DAPT for 12 Months Versus 3–6 Months

Following the idea that longer DAPT exposes the patient to higher bleeding risk and therefore poorer prognosis and in line with the studies that seek to shorten the duration of DAPT in stable patients, a line of research is also arising in the setting of ACS.

The Dual Antiplatelet Therapy after drug-eluting stent implantation in ST-elevation MI (DAPT-STEMI) trial was designed to show that limiting DAPT to 6 months in patients with event-free ST-elevation MI (STEMI) results in a non-inferior clinical outcome (composite of all-cause mortality, any MI, any revascularisation, stroke and TIMI major bleeding at 18 months after randomisation) versus DAPT for 12 months.27 There were 1,100 patients enrolled. The authors concluded that the short-term strategy was non-inferior in the long term in patients with event-free STEMI at 6 months after primary PCI with second generation DES.

A later meta-analysis included 17,941 patients from three RCTs and eight RCT sub-analysis allocated to two groups according to the DAPT strategy. It concluded that a short duration of DAPT may be safely considered, with similar rates of recurrent thrombotic complications compared with the standard 12 months, and similar mortality.28

After this meta-analysis was published, new data have been released addressing this same topic. The Safety of 6-month Duration of Dual Antiplatelet Therapy After Acute Coronary Syndromes (SMART-DATE) trial aimed to prove that a 6-month duration of DAPT is non-inferior to a conventional 12-month or longer duration of DAPT at preventing the occurrence of major adverse cardiac and cerebrovascular events at 18 months after second-generation DES implantation in patients with ACS.29 A total of 2,712 patients were included and randomised. The authors found an increased risk of MI with the short-term strategy and concluded that prolonged DAPT in patients with ACS without excessive risk of bleeding should remain the standard of care.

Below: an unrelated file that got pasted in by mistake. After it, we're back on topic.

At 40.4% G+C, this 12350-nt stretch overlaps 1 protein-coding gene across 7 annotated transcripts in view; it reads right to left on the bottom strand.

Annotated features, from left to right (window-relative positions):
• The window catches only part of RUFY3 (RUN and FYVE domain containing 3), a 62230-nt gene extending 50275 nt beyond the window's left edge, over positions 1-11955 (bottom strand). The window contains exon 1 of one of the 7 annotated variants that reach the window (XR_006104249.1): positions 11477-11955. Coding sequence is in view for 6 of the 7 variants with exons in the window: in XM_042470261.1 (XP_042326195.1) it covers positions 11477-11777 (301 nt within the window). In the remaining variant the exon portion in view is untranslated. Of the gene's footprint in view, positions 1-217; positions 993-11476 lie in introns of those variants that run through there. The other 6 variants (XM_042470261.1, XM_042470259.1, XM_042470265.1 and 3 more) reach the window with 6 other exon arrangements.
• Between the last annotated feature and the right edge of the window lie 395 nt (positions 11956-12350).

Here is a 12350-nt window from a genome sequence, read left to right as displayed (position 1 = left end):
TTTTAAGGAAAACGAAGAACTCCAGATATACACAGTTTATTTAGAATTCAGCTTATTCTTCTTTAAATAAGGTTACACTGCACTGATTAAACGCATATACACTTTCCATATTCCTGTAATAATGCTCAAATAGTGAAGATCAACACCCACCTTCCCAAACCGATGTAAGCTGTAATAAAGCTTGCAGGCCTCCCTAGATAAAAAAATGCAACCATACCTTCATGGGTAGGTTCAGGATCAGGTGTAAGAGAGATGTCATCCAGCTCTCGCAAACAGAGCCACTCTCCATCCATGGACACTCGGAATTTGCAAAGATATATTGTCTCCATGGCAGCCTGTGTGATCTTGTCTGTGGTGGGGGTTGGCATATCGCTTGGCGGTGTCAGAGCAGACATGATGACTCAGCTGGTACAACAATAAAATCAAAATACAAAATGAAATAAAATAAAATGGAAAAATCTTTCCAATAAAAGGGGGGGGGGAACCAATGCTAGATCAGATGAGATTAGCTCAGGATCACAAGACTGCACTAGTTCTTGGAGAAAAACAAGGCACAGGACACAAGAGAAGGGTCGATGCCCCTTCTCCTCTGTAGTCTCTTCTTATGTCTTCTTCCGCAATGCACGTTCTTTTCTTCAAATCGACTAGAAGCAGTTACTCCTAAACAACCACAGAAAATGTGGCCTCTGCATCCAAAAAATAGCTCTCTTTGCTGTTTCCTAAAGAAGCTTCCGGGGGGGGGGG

The P2Y12 Inhibitor Monotherapy Versus Extended DAPT in Patients Treated with Bioresorbable Scaffold (SMART-CHOICE) trial compared the efficacy and safety of P2Y12 inhibitor monotherapy versus aspirin plus P2Y12 antagonist following 3-month of DAPT in patients undergoing PCI with DES. Of the 2,993 patients included, 58% had ACS. The results showed that short-duration DAPT (3 months) followed by P2Y12 inhibitor monotherapy is non-inferior to longer-duration DAPT (12 months) among unselected patients undergoing PCI with a DES.30

The results of all the above-mentioned studies were published after the ESC guidelines were published. Therefore, no specific mention on this strategy is made apart from the 6 months recommendation in patients at high risk of bleeding.

DAPT for 12 Months Versus More Than 12 Months

Patients with ACS have a high cardiovascular risk beyond the first year and intensive DAPT has been shown to be effective in reducing the rate of new recurrent ischaemic events. The risk–benefit balance is not so clear and several trials have been developed to try to clarify the issue.

The Prevention of Cardiovascular Events in Patients with Prior Heart Attack Using Ticagrelor Compared to Placebo on a Background of Aspirin (PEGASUS) study included 21,162 patients with a previous MI (between 1 and 3 years before the start of the study) and a high-risk profile. Monotherapy with ASA was compared with two DAPT regimens with ASA and ticagrelor (60 mg or 90 mg). Although the main combined result of efficacy (cardiovascular death, MI and stroke at 3 years) was significantly better in the ticagrelor groups (7.85% with 90 mg and 7.77% with 60 mg versus 9.04% in ASA monotherapy), a significant increase in TIMI bleeding was also observed (2.6% with 90 mg, 2.3% with 60 mg and 1.06% in ASA monotherapy). Therefore, it is not possible to obtain a net benefit with 90 mg ticagrelor and the benefits are marginal with 60 mg ticagrelor.31

For these reasons, the generalised use of DAPT with ASA and ticagrelor beyond a year after an ACS is discouraged and more individualised use is advocated, considering the ischaemic and haemorrhagic risks of each particular patient.

The DAPT study compared 12 months versus 30 months of DAPT (ASA and either clopidogrel or prasugrel).21 A non-pre-specified analysis of the sub-group who had an MI (3,567 patients) found a significant reduction in thrombosis in the 30-month group (0.5% versus 1.9%; p<0.001), as well as of new infarction (2.2% versus 5.2%; p<0.001), at the expense of an increase in moderate or severe bleeding, according to the Global Use of Strategies to Open Occluded Arteries (GUSTO) scale (1.9% versus 0.8%; p=0.005) and the same mortality rate for all causes.